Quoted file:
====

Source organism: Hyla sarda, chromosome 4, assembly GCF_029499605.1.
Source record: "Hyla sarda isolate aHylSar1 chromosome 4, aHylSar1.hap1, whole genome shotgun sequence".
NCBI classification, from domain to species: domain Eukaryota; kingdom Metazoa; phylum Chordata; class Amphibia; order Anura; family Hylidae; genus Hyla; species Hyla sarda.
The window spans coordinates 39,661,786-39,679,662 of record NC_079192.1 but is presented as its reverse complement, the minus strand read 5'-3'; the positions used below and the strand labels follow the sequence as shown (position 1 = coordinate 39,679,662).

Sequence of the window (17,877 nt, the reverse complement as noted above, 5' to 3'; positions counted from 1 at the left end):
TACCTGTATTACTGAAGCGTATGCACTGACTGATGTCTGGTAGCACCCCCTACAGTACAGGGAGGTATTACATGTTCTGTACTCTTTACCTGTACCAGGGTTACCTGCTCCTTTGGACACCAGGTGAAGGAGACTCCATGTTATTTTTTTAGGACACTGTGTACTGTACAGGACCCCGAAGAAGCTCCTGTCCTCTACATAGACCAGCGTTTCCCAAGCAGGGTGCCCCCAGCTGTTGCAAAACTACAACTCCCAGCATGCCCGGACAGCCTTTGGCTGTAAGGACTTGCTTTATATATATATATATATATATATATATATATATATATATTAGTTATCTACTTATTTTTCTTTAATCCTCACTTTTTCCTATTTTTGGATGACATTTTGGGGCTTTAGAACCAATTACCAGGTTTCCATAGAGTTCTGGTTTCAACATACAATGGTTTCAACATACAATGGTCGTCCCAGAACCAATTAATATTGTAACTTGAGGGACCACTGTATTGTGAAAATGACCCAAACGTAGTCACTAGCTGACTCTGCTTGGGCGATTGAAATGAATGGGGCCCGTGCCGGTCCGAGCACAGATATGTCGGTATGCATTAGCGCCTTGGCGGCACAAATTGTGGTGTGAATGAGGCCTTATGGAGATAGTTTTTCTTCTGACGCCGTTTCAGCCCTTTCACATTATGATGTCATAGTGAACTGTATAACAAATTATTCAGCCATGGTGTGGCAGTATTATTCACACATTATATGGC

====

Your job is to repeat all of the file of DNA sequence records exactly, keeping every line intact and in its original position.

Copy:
Source organism: Hyla sarda, chromosome 4, assembly GCF_029499605.1.
Source record: "Hyla sarda isolate aHylSar1 chromosome 4, aHylSar1.hap1, whole genome shotgun sequence".
NCBI classification, from domain to species: domain Eukaryota; kingdom Metazoa; phylum Chordata; class Amphibia; order Anura; family Hylidae; genus Hyla; species Hyla sarda.
The window spans coordinates 39,661,786-39,679,662 of record NC_079192.1 but is presented as its reverse complement, the minus strand read 5'-3'; the positions used below and the strand labels follow the sequence as shown (position 1 = coordinate 39,679,662).

Sequence of the window (17,877 nt, the reverse complement as noted above, 5' to 3'; positions counted from 1 at the left end):
TACCTGTATTACTGAAGCGTATGCACTGACTGATGTCTGGTAGCACCCCCTACAGTACAGGGAGGTATTACATGTTCTGTACTCTTTACCTGTACCAGGGTTACCTGCTCCTTTGGACACCAGGTGAAGGAGACTCCATGTTATTTTTTTAGGACACTGTGTACTGTACAGGACCCCGAAGAAGCTCCTGTCCTCTACATAGACCAGCGTTTCCCAAGCAGGGTGCCCCCAGCTGTTGCAAAACTACAACTCCCAGCATGCCCGGACAGCCTTTGGCTGTAAGGACTTGCTTTATATATATATATATATATATATATATATATATATATATTAGTTATCTACTTATTTTTCTTTAATCCTCACTTTTTCCTATTTTTGGATGACATTTTGGGGCTTTAGAACCAATTACCAGGTTTCCATAGAGTTCTGGTTTCAACATACAATGGTTTCAACATACAATGGTCGTCCCAGAACCAATTAATATTGTAACTTGAGGGACCACTGTATTGTGAAAATGACCCAAACGTAGTCACTAGCTGACTCTGCTTGGGCGATTGAAATGAATGGGGCCCGTGCCGGTCCGAGCACAGATATGTCGGTATGCATTAGCGCCTTGGCGGCACAAATTGTGGTGTGAATGAGGCCTTATGGAGATAGTTTTTCTTCTGACGCCGTTTCAGCCCTTTCACATTATGATGTCATAGTGAACTGTATAACAAATTATTCAGCCATGGTGTGGCAGTATTATTCACACATTATATGGC